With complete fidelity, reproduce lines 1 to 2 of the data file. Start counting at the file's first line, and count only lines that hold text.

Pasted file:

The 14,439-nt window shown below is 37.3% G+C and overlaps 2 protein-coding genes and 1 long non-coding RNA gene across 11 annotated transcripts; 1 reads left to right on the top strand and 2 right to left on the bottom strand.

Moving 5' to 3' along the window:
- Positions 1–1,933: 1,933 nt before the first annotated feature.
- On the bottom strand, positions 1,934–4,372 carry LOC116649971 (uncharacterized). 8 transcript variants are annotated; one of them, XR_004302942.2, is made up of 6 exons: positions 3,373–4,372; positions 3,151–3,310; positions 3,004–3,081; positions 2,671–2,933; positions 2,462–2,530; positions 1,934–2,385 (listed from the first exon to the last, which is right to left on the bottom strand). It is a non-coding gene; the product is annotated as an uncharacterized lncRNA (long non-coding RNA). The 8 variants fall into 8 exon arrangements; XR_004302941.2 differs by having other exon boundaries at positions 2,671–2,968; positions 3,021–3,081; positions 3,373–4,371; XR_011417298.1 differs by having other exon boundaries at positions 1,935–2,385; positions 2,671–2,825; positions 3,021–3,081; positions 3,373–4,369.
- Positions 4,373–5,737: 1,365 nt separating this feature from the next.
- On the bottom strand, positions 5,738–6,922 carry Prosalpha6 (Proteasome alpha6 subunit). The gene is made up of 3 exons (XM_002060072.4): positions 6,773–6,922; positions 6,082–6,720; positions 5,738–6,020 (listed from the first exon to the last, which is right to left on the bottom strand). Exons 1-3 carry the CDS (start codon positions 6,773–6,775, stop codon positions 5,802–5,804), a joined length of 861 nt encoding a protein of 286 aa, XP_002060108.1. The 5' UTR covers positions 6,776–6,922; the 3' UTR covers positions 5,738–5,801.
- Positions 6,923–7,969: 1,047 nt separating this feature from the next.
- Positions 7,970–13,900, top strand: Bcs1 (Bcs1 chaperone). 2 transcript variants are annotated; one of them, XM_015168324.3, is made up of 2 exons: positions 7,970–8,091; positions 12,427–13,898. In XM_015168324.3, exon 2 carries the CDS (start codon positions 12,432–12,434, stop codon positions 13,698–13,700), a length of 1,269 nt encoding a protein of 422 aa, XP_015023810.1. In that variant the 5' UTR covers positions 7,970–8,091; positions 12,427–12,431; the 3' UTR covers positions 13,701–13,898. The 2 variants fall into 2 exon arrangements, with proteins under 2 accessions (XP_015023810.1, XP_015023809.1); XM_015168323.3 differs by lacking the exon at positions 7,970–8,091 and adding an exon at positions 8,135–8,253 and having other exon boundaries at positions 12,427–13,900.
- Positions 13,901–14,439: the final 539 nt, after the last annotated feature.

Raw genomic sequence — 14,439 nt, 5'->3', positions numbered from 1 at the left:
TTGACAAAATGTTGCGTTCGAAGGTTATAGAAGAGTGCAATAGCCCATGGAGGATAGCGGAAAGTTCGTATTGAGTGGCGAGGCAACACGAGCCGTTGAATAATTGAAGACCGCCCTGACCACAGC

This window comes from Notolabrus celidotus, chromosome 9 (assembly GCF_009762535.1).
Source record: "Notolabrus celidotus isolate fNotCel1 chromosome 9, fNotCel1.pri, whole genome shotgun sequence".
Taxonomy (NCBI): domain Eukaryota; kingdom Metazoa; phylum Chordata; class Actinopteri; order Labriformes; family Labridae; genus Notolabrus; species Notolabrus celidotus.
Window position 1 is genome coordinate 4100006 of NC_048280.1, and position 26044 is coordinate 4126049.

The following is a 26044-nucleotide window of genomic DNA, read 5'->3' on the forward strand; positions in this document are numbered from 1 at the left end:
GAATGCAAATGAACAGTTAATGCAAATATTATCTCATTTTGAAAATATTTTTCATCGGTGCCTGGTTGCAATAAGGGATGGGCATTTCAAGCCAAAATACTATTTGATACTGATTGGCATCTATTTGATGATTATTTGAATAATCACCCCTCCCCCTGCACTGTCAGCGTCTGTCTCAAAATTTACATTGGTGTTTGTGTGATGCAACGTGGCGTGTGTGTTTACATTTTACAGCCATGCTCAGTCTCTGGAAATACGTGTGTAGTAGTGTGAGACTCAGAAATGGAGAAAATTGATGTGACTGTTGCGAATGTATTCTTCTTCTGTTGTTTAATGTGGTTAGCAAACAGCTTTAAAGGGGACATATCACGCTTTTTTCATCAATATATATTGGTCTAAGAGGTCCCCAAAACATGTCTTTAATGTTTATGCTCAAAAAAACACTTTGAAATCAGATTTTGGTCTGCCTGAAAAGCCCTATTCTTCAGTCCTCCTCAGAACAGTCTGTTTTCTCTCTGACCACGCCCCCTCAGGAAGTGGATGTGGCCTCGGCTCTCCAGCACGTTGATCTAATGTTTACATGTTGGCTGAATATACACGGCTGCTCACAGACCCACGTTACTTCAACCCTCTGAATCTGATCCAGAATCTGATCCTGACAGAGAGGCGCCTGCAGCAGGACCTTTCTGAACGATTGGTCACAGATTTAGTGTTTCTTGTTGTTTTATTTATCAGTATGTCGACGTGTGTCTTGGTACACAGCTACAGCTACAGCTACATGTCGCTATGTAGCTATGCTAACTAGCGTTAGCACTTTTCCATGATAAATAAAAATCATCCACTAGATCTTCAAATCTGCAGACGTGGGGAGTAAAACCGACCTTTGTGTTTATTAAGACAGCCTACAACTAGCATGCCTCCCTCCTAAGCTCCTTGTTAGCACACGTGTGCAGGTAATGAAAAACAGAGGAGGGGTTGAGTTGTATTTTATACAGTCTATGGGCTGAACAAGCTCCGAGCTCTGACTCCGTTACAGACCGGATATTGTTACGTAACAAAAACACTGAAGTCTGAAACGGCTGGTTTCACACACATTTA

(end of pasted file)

The 14,439-nt window shown below is 37.3% G+C and overlaps 2 protein-coding genes and 1 long non-coding RNA gene across 11 annotated transcripts; 1 reads left to right on the top strand and 2 right to left on the bottom strand.

Moving 5' to 3' along the window: